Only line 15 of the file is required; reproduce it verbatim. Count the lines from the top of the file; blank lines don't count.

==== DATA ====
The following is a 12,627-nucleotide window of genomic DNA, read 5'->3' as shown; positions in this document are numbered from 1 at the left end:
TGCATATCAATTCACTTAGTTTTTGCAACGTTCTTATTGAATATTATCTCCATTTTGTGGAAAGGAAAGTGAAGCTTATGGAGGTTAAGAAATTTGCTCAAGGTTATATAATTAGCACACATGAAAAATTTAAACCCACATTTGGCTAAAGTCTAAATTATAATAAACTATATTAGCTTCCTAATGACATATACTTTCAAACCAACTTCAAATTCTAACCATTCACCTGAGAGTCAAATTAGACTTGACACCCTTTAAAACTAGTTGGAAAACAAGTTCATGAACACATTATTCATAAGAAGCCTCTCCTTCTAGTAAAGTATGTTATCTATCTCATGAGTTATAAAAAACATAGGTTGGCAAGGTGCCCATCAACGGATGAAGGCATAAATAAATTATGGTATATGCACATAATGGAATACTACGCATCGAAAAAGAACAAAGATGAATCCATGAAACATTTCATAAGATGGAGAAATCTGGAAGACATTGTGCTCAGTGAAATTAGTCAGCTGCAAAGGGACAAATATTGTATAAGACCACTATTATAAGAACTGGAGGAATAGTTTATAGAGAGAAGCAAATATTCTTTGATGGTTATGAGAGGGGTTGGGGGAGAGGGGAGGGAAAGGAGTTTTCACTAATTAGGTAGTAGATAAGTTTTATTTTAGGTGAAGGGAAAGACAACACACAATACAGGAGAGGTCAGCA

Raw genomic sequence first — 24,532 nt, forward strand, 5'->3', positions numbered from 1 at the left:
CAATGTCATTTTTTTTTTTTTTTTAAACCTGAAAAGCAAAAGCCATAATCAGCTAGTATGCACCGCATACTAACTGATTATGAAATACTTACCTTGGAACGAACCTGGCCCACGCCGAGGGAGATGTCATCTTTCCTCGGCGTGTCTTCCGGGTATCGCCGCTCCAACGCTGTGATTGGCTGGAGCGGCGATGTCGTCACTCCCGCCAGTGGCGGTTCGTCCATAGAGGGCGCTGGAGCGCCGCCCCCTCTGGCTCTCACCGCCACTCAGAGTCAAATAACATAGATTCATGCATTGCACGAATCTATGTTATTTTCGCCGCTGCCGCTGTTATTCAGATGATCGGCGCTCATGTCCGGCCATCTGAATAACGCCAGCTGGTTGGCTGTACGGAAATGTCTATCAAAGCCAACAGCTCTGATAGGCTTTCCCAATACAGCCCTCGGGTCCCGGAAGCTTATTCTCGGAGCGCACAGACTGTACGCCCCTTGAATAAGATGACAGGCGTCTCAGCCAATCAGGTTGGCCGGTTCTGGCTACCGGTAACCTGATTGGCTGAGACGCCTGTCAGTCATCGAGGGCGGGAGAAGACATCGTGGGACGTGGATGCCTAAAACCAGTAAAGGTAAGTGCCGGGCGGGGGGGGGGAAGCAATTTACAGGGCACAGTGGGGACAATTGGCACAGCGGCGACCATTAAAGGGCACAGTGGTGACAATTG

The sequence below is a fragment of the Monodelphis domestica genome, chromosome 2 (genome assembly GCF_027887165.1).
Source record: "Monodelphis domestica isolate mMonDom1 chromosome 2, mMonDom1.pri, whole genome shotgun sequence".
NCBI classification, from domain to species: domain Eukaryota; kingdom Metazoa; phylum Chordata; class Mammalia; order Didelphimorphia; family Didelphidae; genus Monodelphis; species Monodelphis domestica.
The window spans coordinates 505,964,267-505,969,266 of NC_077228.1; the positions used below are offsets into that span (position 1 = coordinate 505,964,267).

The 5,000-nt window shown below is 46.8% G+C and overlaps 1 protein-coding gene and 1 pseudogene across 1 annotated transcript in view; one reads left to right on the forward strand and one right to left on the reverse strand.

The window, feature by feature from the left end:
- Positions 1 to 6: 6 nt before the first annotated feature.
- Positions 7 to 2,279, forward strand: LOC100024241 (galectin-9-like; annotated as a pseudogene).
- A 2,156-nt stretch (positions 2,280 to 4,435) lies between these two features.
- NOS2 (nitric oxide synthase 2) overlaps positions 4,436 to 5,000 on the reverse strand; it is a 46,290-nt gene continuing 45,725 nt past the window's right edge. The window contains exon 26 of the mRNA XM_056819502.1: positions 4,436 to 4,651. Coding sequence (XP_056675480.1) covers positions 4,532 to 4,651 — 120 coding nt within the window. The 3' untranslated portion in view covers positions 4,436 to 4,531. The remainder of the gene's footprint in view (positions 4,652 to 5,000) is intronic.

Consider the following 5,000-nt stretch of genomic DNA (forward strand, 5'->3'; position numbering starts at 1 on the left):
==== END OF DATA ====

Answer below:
Consider the following 5,000-nt stretch of genomic DNA (forward strand, 5'->3'; position numbering starts at 1 on the left):